How IBM Discovery Can Be Used to Build Prediction Models for Movie Reviews

Last week, I participated in two interesting challenges from the Cognitive community where I had to opportunity to use the IBM Discovery service to build prediction models for predicting stars rating and author by analyzing the review content.

The two movies challenges were a great learning experience for me on using IBM Discovery features to build prediction model. During the course of the challenge, I learned a lot on how to utilize natural language understanding (NLU) from Discovery to extract relevant information of the review such as keywords, entities, sentiment/emotions score which can be used to find the matching stars rating or critic.

In general, the two challenges were somewhat similar as they both require the participants to use IBM Discovery to analyze the set of training reviews from http://rogerebert.com/ and build a prediction model that can predict hidden information from the input test reviews including its stars rating (first challenge) and author (second challenge). However, in terms of implementation, the approaches I used in the two challenges varied significantly, partly because I learned from the others’ winning submission in the first challenge and improved my model in the next one.

In the first challenge, my prediction model focused mainly on using aggregated sentiment score of documents and entities of certain types (Person, Organization, Company, etc.) to predict the stars rating of the review. From what I noticed in my implementation, analyzing entities works pretty well in predicting stars rating since sentiment towards certain person or organization relating to the movie such as actor, director, entertainment company often correlates with stars rating relatively well. Back then, I wasn’t aware that entities can also give out emotions score (joy, anger, sadness, disgust, fear) if configured correctly. From what I saw in other winning submissions, I predict that adding emotions score can also improve my implementation score considerably.

In the second challenge, however, my prediction model focused mainly on matching keywords and its sentiment/emotions score in order to predict the critic since I reasoned that critics often have their own writing styles that require the use of certain words or idioms, which can be easily found by looking at the keywords analyzed by IBM Discovery. The accuracy score from the hidden test (55% correct in local test, 65% correct in reviewer’s test) appears to have proven my prediction. Alternatively, I also planned to use matching entities from input review to entities used by the critic associated with the above rating, similar to what I did to keywords. However, I noticed that since entities focused mostly on special names like actors’ name, directors’ name, locations which can be varied depending on the movie the review is written about, not on the critic. The result is that the matching score is decreased significantly (around 5-7 percent in local test). So I decided to leave entities out of my prediction model.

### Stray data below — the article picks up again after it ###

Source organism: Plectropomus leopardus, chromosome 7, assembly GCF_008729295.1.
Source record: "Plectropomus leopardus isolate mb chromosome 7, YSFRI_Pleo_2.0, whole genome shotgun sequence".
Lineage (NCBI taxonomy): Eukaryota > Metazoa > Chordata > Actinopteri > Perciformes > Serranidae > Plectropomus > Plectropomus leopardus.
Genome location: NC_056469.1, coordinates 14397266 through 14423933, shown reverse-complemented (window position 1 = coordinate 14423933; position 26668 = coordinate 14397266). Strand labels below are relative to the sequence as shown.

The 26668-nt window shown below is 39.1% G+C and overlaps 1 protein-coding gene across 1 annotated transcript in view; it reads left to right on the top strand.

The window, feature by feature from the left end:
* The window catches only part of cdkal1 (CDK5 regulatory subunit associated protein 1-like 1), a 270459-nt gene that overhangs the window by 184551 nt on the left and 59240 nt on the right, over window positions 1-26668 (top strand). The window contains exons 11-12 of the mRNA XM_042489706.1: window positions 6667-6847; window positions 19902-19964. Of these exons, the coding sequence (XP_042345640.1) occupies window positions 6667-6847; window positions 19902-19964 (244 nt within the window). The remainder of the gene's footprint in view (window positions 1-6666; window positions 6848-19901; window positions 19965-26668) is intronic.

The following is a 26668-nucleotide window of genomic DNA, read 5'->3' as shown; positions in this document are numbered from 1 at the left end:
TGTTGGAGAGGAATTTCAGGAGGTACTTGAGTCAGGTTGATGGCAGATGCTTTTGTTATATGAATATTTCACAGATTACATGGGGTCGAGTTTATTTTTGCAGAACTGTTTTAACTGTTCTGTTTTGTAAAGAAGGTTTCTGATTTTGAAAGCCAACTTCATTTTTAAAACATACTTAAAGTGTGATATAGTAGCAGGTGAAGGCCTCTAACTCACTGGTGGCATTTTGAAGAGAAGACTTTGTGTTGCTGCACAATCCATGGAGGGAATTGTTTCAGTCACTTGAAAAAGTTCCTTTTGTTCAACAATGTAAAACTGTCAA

Thanks to the thoughts and approaches posted by other winning participants in the first challenge, I learned a lot on how to improve my prediction model. My biggest mistake in the first challenge was probably ignoring the emotions score. As pointed out by Dheeraj2202 and atik97, the emotions score seems to improve the accuracy score significantly in their implementation. Additionally, atik97 mentioned that using sentiment score in the prediction model appears to have reduced the accuracy score. However, in my case, aggregation of sentiment score of documents seems to produce pretty good result. I guess it also depends on the relevance of sentiment score in the model compared to other factors like keywords and entities score. Another interesting thoughts pointed out by obog was that it can be difficult to identify whether an entity is related to the movie being reviewed or served as a comparison to other actors or movies. I considered this issue and thought of using entities’ relevance score in order to check if the entities are strongly related to the movie and not just a trivial comparison in my implementation for the next challenge. However, since entities in general don’t seem to correlate with certain critic for the reason mentioned above, I decided to wait for a future challenge to test my solution.

Overall, the two movies challenges were a great experience for me to get used to using IBM Discovery by playing around with its features and learning from other developers. The sentiment and emotions analysis of documents gives me a lot of cool ideas for side projects that I can work on in my freetime such as winning sport team predicting program, finding roommate program, etc.